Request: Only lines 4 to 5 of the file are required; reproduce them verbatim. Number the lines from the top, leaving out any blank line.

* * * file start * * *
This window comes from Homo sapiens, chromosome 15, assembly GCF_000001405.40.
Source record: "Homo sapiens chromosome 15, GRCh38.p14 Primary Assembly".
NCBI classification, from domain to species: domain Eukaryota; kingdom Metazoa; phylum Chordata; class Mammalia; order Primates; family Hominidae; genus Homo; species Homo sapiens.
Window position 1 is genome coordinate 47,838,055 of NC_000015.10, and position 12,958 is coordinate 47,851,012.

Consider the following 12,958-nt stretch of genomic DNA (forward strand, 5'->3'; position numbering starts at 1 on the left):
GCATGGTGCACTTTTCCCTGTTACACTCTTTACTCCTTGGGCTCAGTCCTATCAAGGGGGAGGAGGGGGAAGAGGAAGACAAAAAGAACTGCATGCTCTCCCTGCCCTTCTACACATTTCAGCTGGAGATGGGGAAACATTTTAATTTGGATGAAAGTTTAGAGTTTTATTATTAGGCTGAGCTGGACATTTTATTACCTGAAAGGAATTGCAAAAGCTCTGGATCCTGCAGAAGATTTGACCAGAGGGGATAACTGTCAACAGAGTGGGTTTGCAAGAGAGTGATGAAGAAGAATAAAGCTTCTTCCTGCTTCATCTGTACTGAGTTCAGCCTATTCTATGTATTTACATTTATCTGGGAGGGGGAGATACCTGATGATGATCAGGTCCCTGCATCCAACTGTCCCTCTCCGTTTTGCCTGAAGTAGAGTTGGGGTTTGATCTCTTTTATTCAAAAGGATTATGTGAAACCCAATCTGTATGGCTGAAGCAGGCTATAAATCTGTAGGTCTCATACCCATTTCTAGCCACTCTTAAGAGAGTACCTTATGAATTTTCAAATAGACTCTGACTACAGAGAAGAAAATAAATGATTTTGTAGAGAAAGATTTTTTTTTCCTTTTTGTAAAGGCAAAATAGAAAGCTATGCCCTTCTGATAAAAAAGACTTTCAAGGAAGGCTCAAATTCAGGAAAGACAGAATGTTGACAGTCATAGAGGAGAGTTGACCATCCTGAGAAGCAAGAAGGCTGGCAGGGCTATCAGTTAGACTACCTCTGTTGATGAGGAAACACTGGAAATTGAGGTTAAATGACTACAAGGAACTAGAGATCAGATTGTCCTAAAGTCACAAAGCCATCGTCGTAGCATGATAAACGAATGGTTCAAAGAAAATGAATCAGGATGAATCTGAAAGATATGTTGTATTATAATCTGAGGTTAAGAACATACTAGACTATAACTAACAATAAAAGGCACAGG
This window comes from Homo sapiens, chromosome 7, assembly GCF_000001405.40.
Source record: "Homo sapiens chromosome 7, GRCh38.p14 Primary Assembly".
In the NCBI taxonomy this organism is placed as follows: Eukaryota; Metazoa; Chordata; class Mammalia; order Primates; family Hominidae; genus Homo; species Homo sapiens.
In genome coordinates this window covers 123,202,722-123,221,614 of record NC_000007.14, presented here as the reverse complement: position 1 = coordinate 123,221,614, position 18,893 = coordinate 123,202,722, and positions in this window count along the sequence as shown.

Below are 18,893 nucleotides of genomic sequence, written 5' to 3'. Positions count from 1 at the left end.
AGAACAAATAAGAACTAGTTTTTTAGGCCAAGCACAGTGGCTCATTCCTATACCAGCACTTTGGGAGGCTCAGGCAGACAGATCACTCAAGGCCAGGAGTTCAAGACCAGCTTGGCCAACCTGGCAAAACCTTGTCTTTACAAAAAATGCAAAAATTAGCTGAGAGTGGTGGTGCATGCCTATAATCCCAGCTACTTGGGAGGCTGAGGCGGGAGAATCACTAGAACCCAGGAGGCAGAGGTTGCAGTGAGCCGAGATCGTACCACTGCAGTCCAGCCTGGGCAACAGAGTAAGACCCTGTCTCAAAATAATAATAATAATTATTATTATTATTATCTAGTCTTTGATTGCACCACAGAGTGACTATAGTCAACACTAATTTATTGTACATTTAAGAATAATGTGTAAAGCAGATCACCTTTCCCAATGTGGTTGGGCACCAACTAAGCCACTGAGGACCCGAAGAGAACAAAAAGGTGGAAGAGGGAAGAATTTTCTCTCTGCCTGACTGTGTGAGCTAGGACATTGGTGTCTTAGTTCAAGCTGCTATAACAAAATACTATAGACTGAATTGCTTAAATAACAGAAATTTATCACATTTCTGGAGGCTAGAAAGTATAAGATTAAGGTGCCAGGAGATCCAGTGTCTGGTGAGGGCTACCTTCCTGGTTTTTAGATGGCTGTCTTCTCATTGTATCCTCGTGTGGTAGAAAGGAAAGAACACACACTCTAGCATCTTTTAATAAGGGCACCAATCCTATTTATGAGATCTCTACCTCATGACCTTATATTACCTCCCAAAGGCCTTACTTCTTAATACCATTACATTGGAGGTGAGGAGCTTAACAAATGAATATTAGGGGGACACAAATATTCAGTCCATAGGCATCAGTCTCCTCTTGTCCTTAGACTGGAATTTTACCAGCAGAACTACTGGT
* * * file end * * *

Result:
Window position 1 is genome coordinate 47,838,055 of NC_000015.10, and position 12,958 is coordinate 47,851,012.

Consider the following 12,958-nt stretch of genomic DNA (forward strand, 5'->3'; position numbering starts at 1 on the left):